available within spitting distance of loved ones’ homes and that they won’t have to suffer through multiple connecting flights when traveling to and from the wedding.
Weather Weather is another factor couples must consider before choosing to have a destination wedding. The XO Group study found that 30 percent of American couples who have destination weddings choose to tie the knot outside of the continental United States. That’s a distinct disadvantage for couples who likely are not very familiar with weather patterns overseas. Couples who choose outdoor weddings close to home are often familiar
enough with local weather patterns to choose a wedding date that likely won’t be interrupted by harsh weather. But choosing an overseas or distant locale erases that comfort level, and couples may find themselves worrying about storms or other inclement weather conditions as their wedding days draw nearer. Before choosing a locale for their destination weddings, couples should thoroughly research each potential destination’s weather patterns. Brides, grooms and guests alike don’t want to do all of that traveling only to end up indoors because it just so happens to be tropical storm season. Competition As destination weddings have grown in popularity, the competition for idyllic locales and top-notch venues has increased. That competition is great for venue owners’ bottom lines, but it might not be so great for couples looking to keep their wedding costs down. Costs might be considerably less in the off-season, but that’s also when storms and inclement weather tend to take hold, Booking a venue early can help couples mitigate some of the costs of a destination wedding, but the growing popularity of destination weddings might make them out of reach for couples working on tight budgets.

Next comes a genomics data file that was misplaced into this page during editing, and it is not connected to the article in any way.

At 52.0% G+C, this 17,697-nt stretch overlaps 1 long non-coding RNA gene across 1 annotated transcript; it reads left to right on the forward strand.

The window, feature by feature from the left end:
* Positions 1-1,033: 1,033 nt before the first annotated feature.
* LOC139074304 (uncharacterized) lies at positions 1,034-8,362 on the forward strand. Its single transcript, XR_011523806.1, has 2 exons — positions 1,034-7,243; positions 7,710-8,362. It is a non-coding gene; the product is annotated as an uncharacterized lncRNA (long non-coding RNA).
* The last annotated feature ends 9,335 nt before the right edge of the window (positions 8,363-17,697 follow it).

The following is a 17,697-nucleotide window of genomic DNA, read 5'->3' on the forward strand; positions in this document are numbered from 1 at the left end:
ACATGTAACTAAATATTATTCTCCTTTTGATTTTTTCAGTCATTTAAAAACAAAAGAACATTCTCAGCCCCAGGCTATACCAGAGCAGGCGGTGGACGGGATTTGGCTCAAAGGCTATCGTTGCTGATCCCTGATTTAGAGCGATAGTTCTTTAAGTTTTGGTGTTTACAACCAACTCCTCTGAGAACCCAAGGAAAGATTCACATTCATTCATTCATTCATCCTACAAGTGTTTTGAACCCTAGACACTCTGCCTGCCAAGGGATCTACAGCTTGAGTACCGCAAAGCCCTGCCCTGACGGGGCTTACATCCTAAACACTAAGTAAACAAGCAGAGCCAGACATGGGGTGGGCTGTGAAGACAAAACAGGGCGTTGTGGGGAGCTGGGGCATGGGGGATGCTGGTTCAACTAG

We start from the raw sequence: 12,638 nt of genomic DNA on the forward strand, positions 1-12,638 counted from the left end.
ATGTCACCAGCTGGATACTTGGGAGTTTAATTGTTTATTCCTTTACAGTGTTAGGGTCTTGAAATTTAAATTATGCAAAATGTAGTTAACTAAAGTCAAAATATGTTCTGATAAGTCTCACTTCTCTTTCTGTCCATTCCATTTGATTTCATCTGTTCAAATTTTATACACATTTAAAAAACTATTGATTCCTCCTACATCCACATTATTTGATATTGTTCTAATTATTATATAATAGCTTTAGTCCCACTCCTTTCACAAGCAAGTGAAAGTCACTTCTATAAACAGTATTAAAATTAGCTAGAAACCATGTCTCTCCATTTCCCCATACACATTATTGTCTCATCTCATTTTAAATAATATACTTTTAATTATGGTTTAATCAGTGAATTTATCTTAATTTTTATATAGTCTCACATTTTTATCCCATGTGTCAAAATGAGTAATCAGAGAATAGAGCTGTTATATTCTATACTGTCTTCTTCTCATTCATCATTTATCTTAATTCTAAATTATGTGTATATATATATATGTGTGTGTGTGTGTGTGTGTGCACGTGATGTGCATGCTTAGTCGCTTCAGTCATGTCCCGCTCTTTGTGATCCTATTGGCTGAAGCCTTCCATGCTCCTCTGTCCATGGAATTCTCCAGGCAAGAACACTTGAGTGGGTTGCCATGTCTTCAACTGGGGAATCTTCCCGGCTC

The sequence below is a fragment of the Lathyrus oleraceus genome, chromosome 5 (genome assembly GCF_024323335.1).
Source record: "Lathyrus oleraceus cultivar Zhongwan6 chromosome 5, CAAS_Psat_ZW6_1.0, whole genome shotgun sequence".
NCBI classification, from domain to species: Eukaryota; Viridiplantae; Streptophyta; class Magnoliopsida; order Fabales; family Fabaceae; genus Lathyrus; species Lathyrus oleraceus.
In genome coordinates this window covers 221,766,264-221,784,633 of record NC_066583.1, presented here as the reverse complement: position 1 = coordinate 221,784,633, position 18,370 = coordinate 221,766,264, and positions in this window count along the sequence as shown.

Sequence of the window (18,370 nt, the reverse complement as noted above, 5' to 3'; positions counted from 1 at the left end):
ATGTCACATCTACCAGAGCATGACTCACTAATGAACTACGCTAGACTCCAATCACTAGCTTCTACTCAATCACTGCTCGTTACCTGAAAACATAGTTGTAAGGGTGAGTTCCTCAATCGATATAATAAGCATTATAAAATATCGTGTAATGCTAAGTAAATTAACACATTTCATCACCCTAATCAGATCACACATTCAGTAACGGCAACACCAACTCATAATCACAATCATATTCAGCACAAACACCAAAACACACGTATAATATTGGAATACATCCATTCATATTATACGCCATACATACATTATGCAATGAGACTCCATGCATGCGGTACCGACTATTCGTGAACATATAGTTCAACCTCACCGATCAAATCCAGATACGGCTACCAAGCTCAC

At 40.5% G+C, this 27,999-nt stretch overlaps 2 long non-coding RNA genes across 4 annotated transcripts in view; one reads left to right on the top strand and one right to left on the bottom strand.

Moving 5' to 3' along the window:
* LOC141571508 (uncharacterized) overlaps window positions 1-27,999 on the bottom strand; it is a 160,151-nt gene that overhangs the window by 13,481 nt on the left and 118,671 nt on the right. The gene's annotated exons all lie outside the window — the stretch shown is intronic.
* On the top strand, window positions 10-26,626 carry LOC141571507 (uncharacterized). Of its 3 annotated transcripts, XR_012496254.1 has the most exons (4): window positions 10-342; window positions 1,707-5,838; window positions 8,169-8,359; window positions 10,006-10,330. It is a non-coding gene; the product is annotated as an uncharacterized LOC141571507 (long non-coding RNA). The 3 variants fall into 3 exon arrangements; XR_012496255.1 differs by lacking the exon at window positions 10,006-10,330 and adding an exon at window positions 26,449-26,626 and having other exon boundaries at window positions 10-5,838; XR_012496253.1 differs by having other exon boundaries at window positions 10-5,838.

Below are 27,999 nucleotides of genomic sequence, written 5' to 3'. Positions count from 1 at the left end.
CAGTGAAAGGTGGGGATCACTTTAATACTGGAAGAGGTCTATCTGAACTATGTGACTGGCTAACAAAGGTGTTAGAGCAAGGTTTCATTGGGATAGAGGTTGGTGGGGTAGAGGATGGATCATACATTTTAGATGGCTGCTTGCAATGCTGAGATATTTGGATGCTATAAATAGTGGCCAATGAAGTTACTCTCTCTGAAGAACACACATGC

Page 6 Berthoud Weekly Surveyor • February 13, 2014
State of the Union
Brookside Gardens Event Center Berthoud’s own destination wedding spot By May Soricelli The Surveyor Tucked away from the highways, bustling cities, and nestled in a quiet town, is an unexpected, charming wedding venue in Berthoud. A couple who does not want to travel far to an exotic destination wedding can ﬁnd a very beautiful, lush wedding spot here in Northern Colorado. Brookside Gardens is a unique facility that is true to its name. Artfully landscaped, the scenic exterior designs include a babbling brook running through “The Gardens,” a name that captures the lush environment of colorful plants, foliage, trees, ﬂowers, and other assorted greenery. The outdoor ceremony area is a spot that allows Colorado’s nature to shine and the warmth of spring, summer and fall days to be fully utilized. “Nestled just outside of historic downtown Berthoud, Brookside Gardens is a unique indoor-outdoor venue that offers an endless amount
of options for you to plan your special event. With three acres of lush landscaping accented by water features, beautiful arbors and mountain views of the Front Range, the facility is designed to host your wedding in elegance and style,” read a statement on Brookside’s website. The garden views are accented by several unique architectural structures, one of which is a pristine 100-yearold Victorian home that provides an ideal setting for the spacious bridal suite and groom’s room. These rooms allow the wedding party to have a comfortable, private environment to get ready for their special day. The stairs leading down from the bride’s suite have a grand entrance factor as the bride descends the stairs during the ceremony. The ceremony of a wedding is conducted on the outdoor patio which is encircled by vine-covered arbors The number of arbors will be added